University of Illinois Extension


Sharon A. Yiesla
Unit Educator, Horticulture
Lake Unit

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Late Summer ‘Do’s and ’Don’t’s

Late summer is here, can autumn be far behind? Gardeners often find themselves wondering what gardening activities are best done at this time. Here is a list of things to get done now and some things to put off for a couple of months.


Keep up with watering. Water is always important, but especially so when the heat is on. Fruits and vegetables need water to develop their crops properly. Perennial and annual flowers will perform better with adequate water. Don’t forget the trees and shrubs. Even mature trees grow better when given supplemental water. For most plants, a good rule of thumb is one inch of water per week. Remember to water infrequently and deeply; avoid shallow watering.

Deadhead flowers. This is simply removing faded flowers. Deadheading annuals will keep them blooming throughout the whole growing season. Deadheading perennials will channel the energy that would have been spent on seed production, into root growth. When you deadhead, remember to remove the whole flower, not just the faded petals. The part that forms the seeds is usually at the base of the flower and that’s the part you need to remove.

Plant, transplant and divide perennials; plant spring flowering bulbs. As September rolls around, air temperatures will be cooling off, while soil temperatures stay warm. This makes for good planting. There will be less heat stress in newly transplanted plants and the warm soil encourages root development.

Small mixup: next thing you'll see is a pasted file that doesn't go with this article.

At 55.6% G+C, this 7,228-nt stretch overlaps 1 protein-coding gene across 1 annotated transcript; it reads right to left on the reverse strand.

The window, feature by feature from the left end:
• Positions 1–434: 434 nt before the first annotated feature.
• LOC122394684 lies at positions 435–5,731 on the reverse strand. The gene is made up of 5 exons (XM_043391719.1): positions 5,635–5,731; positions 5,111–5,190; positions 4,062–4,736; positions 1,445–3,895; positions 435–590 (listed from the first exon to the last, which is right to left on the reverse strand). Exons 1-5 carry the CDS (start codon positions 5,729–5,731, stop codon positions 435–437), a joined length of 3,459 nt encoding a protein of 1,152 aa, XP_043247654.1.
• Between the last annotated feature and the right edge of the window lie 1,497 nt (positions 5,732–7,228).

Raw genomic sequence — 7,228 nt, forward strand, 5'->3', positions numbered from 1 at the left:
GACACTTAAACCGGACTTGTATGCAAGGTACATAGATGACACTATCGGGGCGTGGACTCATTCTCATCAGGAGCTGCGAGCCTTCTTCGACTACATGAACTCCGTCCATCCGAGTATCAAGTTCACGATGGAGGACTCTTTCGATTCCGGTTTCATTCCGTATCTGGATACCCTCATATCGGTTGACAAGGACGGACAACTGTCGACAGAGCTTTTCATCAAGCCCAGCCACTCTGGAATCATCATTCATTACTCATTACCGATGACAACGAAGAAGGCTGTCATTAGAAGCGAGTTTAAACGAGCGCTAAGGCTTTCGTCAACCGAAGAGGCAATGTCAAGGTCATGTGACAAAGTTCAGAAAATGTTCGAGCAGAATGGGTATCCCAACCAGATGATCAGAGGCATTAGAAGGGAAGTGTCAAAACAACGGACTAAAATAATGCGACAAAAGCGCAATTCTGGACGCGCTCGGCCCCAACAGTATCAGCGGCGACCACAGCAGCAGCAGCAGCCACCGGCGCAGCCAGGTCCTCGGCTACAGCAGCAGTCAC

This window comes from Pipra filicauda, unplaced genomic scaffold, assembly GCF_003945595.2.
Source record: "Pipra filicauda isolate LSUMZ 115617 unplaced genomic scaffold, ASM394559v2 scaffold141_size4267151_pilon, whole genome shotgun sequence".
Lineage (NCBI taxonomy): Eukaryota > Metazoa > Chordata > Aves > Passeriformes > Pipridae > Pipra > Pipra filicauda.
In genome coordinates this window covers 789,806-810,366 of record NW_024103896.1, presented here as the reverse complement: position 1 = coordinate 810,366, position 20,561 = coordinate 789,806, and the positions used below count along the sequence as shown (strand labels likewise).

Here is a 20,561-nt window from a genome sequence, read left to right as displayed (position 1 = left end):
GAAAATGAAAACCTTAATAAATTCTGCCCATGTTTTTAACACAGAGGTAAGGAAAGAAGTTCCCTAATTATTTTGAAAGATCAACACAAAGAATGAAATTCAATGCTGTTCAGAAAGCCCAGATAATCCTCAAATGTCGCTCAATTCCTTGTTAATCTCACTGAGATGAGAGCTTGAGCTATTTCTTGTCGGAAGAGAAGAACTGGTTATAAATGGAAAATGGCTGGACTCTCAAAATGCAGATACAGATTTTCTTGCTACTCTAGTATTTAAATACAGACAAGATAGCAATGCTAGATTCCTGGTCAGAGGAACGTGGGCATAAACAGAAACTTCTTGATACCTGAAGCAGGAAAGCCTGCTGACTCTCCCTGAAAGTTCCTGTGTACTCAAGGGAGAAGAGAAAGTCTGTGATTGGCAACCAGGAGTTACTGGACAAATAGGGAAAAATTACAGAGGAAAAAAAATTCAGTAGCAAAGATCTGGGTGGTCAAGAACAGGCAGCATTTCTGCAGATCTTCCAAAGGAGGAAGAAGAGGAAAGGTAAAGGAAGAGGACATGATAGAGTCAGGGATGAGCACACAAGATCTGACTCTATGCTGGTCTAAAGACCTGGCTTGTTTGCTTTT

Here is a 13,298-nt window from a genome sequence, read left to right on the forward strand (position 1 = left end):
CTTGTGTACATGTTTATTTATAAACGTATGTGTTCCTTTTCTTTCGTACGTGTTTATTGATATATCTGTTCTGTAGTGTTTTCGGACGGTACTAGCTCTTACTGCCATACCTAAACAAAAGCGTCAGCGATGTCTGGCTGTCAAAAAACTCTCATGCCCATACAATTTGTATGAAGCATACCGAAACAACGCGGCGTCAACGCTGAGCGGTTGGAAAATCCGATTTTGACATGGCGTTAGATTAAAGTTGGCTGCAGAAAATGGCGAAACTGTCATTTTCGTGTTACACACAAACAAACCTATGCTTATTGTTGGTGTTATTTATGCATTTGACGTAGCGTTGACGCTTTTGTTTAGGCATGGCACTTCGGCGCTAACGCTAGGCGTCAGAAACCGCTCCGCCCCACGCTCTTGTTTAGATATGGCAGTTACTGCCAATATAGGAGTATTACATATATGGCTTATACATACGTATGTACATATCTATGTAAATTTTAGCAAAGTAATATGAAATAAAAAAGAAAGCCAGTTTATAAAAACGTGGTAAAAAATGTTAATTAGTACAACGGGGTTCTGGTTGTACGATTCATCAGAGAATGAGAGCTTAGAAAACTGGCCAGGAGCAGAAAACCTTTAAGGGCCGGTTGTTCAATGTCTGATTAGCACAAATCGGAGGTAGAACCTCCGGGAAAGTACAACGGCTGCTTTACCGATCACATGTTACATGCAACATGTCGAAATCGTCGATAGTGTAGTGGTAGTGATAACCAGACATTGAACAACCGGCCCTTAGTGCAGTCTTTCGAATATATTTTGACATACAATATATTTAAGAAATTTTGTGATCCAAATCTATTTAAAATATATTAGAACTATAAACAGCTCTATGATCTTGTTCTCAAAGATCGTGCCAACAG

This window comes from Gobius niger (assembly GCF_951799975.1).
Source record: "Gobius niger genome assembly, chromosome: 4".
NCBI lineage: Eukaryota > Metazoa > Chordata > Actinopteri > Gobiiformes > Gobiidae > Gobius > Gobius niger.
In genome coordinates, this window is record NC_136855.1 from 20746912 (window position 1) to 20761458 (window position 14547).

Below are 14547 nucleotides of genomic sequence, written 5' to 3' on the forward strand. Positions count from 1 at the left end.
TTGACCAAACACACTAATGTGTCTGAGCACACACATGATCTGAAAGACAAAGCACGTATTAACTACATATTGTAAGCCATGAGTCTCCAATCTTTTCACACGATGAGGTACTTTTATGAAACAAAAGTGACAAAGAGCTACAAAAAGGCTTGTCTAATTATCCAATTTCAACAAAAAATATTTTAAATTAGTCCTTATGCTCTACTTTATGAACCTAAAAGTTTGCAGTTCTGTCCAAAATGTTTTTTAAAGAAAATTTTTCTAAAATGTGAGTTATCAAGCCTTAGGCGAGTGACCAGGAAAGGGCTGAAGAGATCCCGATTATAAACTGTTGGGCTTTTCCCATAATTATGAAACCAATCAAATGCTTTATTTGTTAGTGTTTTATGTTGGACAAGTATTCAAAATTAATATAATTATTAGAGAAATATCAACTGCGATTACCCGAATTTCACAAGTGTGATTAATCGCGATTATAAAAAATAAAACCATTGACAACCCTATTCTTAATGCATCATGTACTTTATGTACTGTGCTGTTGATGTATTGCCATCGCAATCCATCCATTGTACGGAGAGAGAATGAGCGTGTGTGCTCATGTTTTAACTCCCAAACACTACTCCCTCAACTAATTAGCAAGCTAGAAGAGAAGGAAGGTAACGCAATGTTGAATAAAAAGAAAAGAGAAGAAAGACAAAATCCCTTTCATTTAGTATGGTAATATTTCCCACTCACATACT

Don’t prune trees and shrubs yet. Woody plants need to slow down and prepare to harden off so they can survive winter. Pruning in late summer can stimulate growth that may not harden off properly and can be damaged by winter. If you want to do a late season pruning , wait until autumn is really here and the leaves are changing color and falling off the trees (usually around early October). Evergreens should not be pruned at the end of the season, wait until spring.

Don’t fertilize trees and shrubs. Just like pruning, fertilizing is a stimulus. It should wait until autumn is truly here. You can fertilize in autumn (very late September or early October), because the soil temperatures are still warm and the roots are actively growing.

Don’t mulch yet. Winter mulch can be very beneficial to perennials, trees and shrubs. Winter mulch helps to moderate soil temperatures and prevent freezes and thaws that can lead to soil heaving. Soil heaving can be detrimental to shallow rooted perennials. If you are going to apply mulch, wait until there have been a couple of light freezes, then apply the mulch.

August - September 2002:

"Pretty" Purple Plants Can Be Pesky
Rust Diseases on Home Lawns | Spring Bulbs
Late Summer ‘Do’s and ’Don’t’s | Fall Lawn Care

Past Issues

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